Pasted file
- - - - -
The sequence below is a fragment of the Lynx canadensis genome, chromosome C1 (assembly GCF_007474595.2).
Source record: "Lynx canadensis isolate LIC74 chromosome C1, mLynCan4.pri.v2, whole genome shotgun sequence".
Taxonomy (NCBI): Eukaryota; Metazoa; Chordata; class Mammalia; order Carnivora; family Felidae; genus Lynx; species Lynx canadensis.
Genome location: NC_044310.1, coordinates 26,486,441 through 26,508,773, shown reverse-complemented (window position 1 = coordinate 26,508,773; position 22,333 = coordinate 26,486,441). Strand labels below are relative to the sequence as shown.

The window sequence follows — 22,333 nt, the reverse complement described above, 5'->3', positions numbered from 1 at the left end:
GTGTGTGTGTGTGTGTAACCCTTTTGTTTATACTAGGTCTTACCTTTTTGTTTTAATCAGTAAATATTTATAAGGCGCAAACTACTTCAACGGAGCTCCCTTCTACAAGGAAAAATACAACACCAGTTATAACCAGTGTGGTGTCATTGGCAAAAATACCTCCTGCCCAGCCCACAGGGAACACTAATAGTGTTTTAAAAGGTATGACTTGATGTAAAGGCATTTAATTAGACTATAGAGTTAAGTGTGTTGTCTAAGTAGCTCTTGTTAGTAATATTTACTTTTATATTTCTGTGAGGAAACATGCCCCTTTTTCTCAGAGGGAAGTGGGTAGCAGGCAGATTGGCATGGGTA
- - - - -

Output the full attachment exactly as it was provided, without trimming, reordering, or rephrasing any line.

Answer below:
The sequence below is a fragment of the Lynx canadensis genome, chromosome C1 (assembly GCF_007474595.2).
Source record: "Lynx canadensis isolate LIC74 chromosome C1, mLynCan4.pri.v2, whole genome shotgun sequence".
Taxonomy (NCBI): Eukaryota; Metazoa; Chordata; class Mammalia; order Carnivora; family Felidae; genus Lynx; species Lynx canadensis.
Genome location: NC_044310.1, coordinates 26,486,441 through 26,508,773, shown reverse-complemented (window position 1 = coordinate 26,508,773; position 22,333 = coordinate 26,486,441). Strand labels below are relative to the sequence as shown.

The window sequence follows — 22,333 nt, the reverse complement described above, 5'->3', positions numbered from 1 at the left end:
GTGTGTGTGTGTGTGTAACCCTTTTGTTTATACTAGGTCTTACCTTTTTGTTTTAATCAGTAAATATTTATAAGGCGCAAACTACTTCAACGGAGCTCCCTTCTACAAGGAAAAATACAACACCAGTTATAACCAGTGTGGTGTCATTGGCAAAAATACCTCCTGCCCAGCCCACAGGGAACACTAATAGTGTTTTAAAAGGTATGACTTGATGTAAAGGCATTTAATTAGACTATAGAGTTAAGTGTGTTGTCTAAGTAGCTCTTGTTAGTAATATTTACTTTTATATTTCTGTGAGGAAACATGCCCCTTTTTCTCAGAGGGAAGTGGGTAGCAGGCAGATTGGCATGGGTA